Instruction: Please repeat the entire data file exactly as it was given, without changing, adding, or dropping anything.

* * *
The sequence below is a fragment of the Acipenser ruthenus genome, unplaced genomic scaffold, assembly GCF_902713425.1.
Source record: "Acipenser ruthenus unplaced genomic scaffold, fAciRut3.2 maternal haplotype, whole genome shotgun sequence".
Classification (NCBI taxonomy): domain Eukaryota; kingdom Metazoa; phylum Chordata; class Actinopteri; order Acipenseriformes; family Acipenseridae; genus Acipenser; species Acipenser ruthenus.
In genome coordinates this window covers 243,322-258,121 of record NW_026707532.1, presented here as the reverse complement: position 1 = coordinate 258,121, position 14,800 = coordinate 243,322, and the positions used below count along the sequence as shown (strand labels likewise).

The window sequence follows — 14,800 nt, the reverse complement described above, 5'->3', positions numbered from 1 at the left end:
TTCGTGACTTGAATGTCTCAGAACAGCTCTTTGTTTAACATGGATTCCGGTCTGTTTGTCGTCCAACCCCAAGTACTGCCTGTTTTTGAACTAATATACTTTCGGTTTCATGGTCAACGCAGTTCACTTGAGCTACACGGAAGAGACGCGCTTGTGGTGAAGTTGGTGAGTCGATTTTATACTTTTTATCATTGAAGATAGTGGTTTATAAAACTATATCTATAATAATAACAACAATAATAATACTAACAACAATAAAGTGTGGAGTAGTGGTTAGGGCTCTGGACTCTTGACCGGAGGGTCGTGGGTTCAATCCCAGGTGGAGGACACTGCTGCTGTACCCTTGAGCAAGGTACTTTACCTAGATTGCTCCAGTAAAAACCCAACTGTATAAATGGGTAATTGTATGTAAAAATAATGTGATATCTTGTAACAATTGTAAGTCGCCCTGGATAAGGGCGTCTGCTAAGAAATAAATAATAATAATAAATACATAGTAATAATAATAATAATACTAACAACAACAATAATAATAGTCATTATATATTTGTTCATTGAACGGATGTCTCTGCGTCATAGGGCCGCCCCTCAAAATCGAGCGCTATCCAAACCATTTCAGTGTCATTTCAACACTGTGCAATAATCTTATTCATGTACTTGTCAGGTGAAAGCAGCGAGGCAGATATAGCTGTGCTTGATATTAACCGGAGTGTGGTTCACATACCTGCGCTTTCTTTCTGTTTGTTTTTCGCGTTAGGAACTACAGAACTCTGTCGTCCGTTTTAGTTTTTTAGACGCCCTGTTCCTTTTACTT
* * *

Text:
The sequence below is a fragment of the Acipenser ruthenus genome, unplaced genomic scaffold, assembly GCF_902713425.1.
Source record: "Acipenser ruthenus unplaced genomic scaffold, fAciRut3.2 maternal haplotype, whole genome shotgun sequence".
Classification (NCBI taxonomy): domain Eukaryota; kingdom Metazoa; phylum Chordata; class Actinopteri; order Acipenseriformes; family Acipenseridae; genus Acipenser; species Acipenser ruthenus.
In genome coordinates this window covers 243,322-258,121 of record NW_026707532.1, presented here as the reverse complement: position 1 = coordinate 258,121, position 14,800 = coordinate 243,322, and the positions used below count along the sequence as shown (strand labels likewise).

The window sequence follows — 14,800 nt, the reverse complement described above, 5'->3', positions numbered from 1 at the left end:
TTCGTGACTTGAATGTCTCAGAACAGCTCTTTGTTTAACATGGATTCCGGTCTGTTTGTCGTCCAACCCCAAGTACTGCCTGTTTTTGAACTAATATACTTTCGGTTTCATGGTCAACGCAGTTCACTTGAGCTACACGGAAGAGACGCGCTTGTGGTGAAGTTGGTGAGTCGATTTTATACTTTTTATCATTGAAGATAGTGGTTTATAAAACTATATCTATAATAATAACAACAATAATAATACTAACAACAATAAAGTGTGGAGTAGTGGTTAGGGCTCTGGACTCTTGACCGGAGGGTCGTGGGTTCAATCCCAGGTGGAGGACACTGCTGCTGTACCCTTGAGCAAGGTACTTTACCTAGATTGCTCCAGTAAAAACCCAACTGTATAAATGGGTAATTGTATGTAAAAATAATGTGATATCTTGTAACAATTGTAAGTCGCCCTGGATAAGGGCGTCTGCTAAGAAATAAATAATAATAATAAATACATAGTAATAATAATAATAATACTAACAACAACAATAATAATAGTCATTATATATTTGTTCATTGAACGGATGTCTCTGCGTCATAGGGCCGCCCCTCAAAATCGAGCGCTATCCAAACCATTTCAGTGTCATTTCAACACTGTGCAATAATCTTATTCATGTACTTGTCAGGTGAAAGCAGCGAGGCAGATATAGCTGTGCTTGATATTAACCGGAGTGTGGTTCACATACCTGCGCTTTCTTTCTGTTTGTTTTTCGCGTTAGGAACTACAGAACTCTGTCGTCCGTTTTAGTTTTTTAGACGCCCTGTTCCTTTTACTT